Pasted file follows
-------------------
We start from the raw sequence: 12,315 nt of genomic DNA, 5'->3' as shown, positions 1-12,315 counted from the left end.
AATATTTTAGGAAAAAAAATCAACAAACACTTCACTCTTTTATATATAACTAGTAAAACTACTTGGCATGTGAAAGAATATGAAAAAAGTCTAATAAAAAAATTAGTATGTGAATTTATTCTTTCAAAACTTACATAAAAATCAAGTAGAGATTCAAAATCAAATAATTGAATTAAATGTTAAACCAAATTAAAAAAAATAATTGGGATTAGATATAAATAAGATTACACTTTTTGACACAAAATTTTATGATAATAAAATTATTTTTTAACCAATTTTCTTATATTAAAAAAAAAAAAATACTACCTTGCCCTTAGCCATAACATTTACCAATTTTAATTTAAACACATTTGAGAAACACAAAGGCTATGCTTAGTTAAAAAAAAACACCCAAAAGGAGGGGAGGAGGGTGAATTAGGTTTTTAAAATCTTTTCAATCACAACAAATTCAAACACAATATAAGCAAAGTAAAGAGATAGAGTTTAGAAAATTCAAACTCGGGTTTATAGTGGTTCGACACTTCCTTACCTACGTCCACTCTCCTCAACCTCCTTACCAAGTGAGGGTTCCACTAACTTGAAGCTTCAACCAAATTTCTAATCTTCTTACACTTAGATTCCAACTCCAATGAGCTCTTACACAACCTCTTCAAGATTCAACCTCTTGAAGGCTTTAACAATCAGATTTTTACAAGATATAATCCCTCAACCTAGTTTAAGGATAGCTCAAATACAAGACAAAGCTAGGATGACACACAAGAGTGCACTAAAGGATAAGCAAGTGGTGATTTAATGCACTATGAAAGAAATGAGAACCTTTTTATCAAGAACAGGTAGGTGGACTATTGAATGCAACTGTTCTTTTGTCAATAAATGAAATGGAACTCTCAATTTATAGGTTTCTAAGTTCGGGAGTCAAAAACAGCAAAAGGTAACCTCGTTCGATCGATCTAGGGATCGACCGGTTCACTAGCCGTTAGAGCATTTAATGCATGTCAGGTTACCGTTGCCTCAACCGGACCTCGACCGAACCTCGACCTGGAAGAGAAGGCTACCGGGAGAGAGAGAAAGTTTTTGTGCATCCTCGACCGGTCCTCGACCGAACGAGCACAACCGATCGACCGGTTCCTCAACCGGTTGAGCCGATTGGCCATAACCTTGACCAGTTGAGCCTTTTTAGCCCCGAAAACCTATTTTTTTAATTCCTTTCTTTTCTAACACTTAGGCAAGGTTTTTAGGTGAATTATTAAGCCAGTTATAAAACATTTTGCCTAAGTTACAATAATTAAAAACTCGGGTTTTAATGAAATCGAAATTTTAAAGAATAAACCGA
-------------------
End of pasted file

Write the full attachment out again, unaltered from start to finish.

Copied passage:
We start from the raw sequence: 12,315 nt of genomic DNA, 5'->3' as shown, positions 1-12,315 counted from the left end.
AATATTTTAGGAAAAAAAATCAACAAACACTTCACTCTTTTATATATAACTAGTAAAACTACTTGGCATGTGAAAGAATATGAAAAAAGTCTAATAAAAAAATTAGTATGTGAATTTATTCTTTCAAAACTTACATAAAAATCAAGTAGAGATTCAAAATCAAATAATTGAATTAAATGTTAAACCAAATTAAAAAAAATAATTGGGATTAGATATAAATAAGATTACACTTTTTGACACAAAATTTTATGATAATAAAATTATTTTTTAACCAATTTTCTTATATTAAAAAAAAAAAAATACTACCTTGCCCTTAGCCATAACATTTACCAATTTTAATTTAAACACATTTGAGAAACACAAAGGCTATGCTTAGTTAAAAAAAAACACCCAAAAGGAGGGGAGGAGGGTGAATTAGGTTTTTAAAATCTTTTCAATCACAACAAATTCAAACACAATATAAGCAAAGTAAAGAGATAGAGTTTAGAAAATTCAAACTCGGGTTTATAGTGGTTCGACACTTCCTTACCTACGTCCACTCTCCTCAACCTCCTTACCAAGTGAGGGTTCCACTAACTTGAAGCTTCAACCAAATTTCTAATCTTCTTACACTTAGATTCCAACTCCAATGAGCTCTTACACAACCTCTTCAAGATTCAACCTCTTGAAGGCTTTAACAATCAGATTTTTACAAGATATAATCCCTCAACCTAGTTTAAGGATAGCTCAAATACAAGACAAAGCTAGGATGACACACAAGAGTGCACTAAAGGATAAGCAAGTGGTGATTTAATGCACTATGAAAGAAATGAGAACCTTTTTATCAAGAACAGGTAGGTGGACTATTGAATGCAACTGTTCTTTTGTCAATAAATGAAATGGAACTCTCAATTTATAGGTTTCTAAGTTCGGGAGTCAAAAACAGCAAAAGGTAACCTCGTTCGATCGATCTAGGGATCGACCGGTTCACTAGCCGTTAGAGCATTTAATGCATGTCAGGTTACCGTTGCCTCAACCGGACCTCGACCGAACCTCGACCTGGAAGAGAAGGCTACCGGGAGAGAGAGAAAGTTTTTGTGCATCCTCGACCGGTCCTCGACCGAACGAGCACAACCGATCGACCGGTTCCTCAACCGGTTGAGCCGATTGGCCATAACCTTGACCAGTTGAGCCTTTTTAGCCCCGAAAACCTATTTTTTTAATTCCTTTCTTTTCTAACACTTAGGCAAGGTTTTTAGGTGAATTATTAAGCCAGTTATAAAACATTTTGCCTAAGTTACAATAATTAAAAACTCGGGTTTTAATGAAATCGAAATTTTAAAGAATAAACCGA